Their notebooks, photo albums, name cards and even scrap papers sandwiched in books and photographs were combed through.

The arrests and plots were announced by the Ministry of Home Affairs in early January 2002.

But the process of ferreting out information on these plots was not straightforward.

ISD officers, speaking to The Straits Times for the first time last month on condition of anonymity to protect their identities, recounted having to conduct almost daily interviews with JI members and their associates.

The information gathered then had to be followed up on.

Investigations found that close to 80 targets in Singapore were identified, with some plots better developed than others.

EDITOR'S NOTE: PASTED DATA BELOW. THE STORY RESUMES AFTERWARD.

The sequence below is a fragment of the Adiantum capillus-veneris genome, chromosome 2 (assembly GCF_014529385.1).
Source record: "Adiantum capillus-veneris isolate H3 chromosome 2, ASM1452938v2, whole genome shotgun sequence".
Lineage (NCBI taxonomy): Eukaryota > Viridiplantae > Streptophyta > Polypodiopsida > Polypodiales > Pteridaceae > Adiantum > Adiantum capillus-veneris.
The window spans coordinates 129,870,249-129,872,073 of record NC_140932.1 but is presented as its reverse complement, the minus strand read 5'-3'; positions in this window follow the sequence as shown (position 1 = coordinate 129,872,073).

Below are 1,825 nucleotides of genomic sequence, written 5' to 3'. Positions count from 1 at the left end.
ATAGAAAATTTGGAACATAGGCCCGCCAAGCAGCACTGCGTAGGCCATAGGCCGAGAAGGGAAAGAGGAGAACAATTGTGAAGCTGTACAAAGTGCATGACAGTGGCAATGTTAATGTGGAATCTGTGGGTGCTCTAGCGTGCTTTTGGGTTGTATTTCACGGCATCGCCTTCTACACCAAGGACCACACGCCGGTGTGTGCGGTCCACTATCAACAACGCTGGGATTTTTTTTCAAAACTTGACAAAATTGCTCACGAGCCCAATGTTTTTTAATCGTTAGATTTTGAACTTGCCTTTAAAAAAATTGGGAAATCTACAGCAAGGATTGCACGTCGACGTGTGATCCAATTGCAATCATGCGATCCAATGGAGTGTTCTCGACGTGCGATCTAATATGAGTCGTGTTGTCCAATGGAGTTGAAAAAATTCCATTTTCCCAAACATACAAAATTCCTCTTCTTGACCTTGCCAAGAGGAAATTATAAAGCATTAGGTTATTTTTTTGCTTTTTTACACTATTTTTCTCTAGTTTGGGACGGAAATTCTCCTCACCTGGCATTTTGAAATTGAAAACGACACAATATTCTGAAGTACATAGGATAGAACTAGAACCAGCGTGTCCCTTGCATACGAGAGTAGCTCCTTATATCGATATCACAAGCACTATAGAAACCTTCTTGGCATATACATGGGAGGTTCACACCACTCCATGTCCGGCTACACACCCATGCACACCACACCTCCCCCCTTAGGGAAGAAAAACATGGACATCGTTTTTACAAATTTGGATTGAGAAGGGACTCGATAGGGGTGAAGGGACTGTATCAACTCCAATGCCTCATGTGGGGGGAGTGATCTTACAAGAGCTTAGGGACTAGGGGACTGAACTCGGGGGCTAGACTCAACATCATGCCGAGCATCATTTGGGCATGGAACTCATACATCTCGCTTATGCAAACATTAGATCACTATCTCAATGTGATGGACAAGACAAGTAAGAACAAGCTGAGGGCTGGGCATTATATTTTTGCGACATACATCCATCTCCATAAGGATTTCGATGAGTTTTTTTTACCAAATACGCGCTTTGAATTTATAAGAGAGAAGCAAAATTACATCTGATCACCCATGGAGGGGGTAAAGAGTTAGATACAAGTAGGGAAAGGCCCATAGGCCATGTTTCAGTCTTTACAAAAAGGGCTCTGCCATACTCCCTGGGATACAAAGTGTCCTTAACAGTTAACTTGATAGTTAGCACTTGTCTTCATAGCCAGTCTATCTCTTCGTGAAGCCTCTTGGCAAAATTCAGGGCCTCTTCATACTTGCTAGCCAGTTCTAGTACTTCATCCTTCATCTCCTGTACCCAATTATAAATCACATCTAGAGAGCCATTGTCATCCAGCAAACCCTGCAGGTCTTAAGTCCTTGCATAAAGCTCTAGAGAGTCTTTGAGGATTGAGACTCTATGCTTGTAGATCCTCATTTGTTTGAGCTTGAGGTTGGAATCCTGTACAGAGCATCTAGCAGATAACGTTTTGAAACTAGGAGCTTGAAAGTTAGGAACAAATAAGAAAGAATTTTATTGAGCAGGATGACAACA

Of note was a bomb plot against the shuttle bus that ferried United States military personnel and their families in the Sembawang area to Yishun MRT station. Maps of the station were drawn, and the station and its surroundings were filmed, with special attention paid to areas where explosives could be placed.

The investigations also uncovered the nature and extent of the JI as a regional terror organisation, and the ISD sounded the alarm on the threat and shared intelligence gathered with its foreign partners, said senior operations officer Faisal (not his real name).

There were links to Al-Qaeda too. Singapore JI members had been approached by Al-Qaeda operative "Sammy" with a plan to use truck bombs against the US and Israeli Embassies, the Australian and British High Commissions and commercial buildings housing US firms.